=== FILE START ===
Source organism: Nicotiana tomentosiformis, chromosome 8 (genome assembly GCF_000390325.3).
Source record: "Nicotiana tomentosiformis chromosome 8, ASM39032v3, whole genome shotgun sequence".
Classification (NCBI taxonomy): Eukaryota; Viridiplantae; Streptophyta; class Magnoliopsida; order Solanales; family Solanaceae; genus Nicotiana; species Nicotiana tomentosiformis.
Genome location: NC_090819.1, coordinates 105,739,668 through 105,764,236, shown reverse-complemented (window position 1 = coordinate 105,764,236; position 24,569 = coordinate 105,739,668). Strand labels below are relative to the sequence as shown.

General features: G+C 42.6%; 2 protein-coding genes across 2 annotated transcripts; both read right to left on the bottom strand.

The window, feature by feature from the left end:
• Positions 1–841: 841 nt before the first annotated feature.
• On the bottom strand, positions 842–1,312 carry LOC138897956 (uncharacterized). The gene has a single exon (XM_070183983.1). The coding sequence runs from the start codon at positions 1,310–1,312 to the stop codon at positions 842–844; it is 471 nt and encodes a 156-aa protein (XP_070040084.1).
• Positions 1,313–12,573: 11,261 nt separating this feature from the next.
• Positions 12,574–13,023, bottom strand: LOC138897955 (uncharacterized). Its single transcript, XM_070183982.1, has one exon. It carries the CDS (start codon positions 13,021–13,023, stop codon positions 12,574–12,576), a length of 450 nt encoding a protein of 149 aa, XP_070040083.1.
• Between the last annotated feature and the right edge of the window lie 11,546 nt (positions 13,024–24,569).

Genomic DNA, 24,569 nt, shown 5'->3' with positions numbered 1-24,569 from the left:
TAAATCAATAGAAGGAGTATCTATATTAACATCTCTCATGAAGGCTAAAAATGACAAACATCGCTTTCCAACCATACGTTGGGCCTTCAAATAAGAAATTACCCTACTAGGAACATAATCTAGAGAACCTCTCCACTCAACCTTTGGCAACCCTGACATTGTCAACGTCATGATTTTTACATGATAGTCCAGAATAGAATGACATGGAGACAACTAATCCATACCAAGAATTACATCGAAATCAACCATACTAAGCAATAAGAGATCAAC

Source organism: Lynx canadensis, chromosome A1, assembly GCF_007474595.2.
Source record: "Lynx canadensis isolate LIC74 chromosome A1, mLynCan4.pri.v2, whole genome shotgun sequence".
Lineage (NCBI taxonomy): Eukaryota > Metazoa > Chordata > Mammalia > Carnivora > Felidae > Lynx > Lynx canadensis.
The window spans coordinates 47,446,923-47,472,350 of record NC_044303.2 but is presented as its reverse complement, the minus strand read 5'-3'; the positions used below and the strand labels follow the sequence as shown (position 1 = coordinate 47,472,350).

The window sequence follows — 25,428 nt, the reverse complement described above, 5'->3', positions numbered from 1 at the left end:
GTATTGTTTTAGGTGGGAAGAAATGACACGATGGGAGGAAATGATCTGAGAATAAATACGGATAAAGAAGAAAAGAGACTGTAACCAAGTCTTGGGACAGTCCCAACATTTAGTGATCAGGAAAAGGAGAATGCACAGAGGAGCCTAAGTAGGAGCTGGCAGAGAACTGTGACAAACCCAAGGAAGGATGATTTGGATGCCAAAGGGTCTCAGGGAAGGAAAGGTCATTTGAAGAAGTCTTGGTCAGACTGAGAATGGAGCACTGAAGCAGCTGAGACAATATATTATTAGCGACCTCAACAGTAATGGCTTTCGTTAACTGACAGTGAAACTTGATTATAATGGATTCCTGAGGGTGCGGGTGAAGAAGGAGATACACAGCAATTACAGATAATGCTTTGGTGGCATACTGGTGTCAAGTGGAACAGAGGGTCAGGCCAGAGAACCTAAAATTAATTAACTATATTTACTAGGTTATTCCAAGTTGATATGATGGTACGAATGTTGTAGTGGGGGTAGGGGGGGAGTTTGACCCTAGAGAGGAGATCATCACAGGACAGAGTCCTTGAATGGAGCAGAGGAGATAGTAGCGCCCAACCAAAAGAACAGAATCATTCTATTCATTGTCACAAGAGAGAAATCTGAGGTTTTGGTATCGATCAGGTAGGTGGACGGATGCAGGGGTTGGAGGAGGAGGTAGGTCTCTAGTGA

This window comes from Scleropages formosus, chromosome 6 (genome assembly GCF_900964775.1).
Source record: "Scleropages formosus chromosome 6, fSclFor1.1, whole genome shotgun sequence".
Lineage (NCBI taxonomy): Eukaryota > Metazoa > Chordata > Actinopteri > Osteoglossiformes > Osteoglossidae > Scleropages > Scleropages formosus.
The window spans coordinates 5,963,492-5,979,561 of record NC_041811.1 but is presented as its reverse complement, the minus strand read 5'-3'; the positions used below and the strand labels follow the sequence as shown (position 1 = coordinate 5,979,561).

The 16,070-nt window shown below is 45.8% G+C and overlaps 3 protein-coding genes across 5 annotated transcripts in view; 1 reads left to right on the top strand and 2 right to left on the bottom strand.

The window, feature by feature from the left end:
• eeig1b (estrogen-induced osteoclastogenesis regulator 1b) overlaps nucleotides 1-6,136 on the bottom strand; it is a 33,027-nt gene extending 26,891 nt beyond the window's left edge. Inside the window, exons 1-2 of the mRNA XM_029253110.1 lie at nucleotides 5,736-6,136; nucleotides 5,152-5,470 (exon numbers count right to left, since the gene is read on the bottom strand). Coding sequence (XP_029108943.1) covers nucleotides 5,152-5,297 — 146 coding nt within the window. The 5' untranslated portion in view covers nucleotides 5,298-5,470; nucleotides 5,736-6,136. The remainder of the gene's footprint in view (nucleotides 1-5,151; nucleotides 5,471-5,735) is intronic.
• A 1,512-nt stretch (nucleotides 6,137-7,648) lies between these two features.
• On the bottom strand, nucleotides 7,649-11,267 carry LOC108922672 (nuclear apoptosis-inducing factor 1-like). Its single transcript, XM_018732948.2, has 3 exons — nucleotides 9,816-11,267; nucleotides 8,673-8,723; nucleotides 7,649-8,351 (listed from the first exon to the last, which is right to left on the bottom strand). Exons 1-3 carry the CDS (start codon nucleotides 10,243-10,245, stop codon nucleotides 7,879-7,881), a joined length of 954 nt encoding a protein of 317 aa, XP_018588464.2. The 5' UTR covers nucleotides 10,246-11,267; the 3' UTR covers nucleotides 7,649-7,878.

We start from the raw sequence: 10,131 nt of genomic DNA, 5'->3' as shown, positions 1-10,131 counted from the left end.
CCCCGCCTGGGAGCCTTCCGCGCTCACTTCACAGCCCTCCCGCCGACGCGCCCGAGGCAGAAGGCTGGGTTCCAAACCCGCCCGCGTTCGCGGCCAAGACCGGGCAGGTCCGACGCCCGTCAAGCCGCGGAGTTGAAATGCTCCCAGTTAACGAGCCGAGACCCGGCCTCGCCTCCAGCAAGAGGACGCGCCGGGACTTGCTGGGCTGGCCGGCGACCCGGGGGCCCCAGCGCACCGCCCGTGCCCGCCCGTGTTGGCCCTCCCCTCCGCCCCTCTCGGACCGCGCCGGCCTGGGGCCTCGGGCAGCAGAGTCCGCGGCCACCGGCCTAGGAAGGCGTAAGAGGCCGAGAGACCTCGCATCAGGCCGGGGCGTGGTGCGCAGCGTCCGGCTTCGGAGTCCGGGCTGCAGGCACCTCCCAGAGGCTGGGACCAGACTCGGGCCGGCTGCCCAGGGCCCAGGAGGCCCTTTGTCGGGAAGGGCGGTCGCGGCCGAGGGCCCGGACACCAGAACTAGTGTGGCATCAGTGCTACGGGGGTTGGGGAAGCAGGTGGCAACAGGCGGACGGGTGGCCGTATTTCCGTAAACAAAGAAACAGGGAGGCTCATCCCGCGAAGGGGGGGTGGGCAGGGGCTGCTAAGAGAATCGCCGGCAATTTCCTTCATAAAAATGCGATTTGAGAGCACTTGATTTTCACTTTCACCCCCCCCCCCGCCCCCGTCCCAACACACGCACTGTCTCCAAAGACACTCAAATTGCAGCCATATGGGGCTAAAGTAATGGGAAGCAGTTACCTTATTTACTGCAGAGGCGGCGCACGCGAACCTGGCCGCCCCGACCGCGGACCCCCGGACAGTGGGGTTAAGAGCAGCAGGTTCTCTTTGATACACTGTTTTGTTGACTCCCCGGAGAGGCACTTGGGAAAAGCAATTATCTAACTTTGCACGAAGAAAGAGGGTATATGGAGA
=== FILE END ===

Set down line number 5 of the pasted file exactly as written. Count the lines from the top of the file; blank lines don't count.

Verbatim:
General features: G+C 42.6%; 2 protein-coding genes across 2 annotated transcripts; both read right to left on the bottom strand.